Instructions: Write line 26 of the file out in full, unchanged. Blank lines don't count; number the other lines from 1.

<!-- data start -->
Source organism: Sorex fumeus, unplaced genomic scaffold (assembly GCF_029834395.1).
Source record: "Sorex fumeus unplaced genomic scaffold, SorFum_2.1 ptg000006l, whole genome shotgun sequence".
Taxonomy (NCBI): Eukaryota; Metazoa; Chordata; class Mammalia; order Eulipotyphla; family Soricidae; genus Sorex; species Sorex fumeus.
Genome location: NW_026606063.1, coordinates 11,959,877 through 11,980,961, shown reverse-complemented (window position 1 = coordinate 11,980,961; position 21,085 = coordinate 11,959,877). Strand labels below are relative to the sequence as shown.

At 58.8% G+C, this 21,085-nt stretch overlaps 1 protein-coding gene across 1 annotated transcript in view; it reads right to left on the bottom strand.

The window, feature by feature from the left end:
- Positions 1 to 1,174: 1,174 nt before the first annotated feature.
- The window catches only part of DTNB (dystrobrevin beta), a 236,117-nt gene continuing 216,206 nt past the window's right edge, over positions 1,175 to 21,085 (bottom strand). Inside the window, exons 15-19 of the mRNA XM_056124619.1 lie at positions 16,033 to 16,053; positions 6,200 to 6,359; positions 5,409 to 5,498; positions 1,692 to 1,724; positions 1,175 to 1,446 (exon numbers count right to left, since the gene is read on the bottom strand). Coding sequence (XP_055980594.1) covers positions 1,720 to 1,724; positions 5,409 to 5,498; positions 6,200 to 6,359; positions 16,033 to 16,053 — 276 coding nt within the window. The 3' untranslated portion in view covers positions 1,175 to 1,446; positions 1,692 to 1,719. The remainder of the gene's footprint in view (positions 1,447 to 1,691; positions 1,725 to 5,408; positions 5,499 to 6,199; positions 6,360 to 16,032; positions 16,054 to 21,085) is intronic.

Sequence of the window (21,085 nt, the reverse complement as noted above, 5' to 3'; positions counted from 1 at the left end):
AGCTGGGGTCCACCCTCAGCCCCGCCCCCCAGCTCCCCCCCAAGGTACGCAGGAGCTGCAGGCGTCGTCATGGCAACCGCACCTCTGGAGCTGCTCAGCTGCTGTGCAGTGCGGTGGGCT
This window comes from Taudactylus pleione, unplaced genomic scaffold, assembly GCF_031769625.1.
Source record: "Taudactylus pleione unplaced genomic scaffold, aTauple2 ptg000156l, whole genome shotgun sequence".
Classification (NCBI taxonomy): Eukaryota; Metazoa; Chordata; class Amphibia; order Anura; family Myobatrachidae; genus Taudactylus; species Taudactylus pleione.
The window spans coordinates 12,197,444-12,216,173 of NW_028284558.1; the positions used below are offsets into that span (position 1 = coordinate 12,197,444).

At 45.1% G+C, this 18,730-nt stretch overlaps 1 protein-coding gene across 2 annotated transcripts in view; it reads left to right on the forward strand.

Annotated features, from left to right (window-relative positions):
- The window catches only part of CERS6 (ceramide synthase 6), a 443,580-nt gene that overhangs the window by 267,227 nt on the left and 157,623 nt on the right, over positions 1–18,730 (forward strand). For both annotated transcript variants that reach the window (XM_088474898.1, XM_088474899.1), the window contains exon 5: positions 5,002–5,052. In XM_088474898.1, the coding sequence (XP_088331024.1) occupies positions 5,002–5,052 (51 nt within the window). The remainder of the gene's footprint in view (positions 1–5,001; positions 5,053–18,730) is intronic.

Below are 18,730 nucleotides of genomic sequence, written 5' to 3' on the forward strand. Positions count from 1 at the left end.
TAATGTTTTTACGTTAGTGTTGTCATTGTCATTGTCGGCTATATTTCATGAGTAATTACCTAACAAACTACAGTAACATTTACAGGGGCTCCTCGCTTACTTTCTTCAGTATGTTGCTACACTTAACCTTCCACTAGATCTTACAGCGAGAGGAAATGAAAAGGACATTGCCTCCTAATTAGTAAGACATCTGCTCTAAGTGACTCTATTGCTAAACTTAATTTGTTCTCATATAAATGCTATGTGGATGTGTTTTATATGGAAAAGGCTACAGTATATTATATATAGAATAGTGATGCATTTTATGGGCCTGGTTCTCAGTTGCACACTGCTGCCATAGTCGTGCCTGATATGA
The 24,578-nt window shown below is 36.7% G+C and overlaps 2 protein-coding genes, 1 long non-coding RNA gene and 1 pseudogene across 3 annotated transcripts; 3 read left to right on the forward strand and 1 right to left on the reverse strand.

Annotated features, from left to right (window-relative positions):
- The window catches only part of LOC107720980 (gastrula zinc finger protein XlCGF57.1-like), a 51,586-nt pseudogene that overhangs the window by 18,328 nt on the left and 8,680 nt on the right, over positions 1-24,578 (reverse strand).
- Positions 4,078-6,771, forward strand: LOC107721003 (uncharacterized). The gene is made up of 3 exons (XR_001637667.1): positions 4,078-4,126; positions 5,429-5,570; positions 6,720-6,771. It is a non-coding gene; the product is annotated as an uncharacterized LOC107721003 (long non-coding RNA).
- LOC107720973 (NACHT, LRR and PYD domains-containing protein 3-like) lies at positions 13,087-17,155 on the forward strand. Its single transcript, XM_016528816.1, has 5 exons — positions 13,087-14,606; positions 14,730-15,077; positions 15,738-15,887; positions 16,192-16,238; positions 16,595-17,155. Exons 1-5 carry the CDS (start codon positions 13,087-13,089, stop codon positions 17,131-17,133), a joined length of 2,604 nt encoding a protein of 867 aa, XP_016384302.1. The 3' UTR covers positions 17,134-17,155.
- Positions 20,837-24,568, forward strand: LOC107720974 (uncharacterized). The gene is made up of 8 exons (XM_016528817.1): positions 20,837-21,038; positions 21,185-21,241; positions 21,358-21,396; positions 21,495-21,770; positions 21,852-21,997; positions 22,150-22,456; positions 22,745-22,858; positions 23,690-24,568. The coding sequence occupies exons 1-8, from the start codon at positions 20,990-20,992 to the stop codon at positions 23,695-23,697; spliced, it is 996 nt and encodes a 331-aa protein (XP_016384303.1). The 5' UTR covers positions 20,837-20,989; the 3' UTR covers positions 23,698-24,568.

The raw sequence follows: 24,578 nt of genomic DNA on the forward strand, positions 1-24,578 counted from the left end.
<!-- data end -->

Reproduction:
The raw sequence follows: 24,578 nt of genomic DNA on the forward strand, positions 1-24,578 counted from the left end.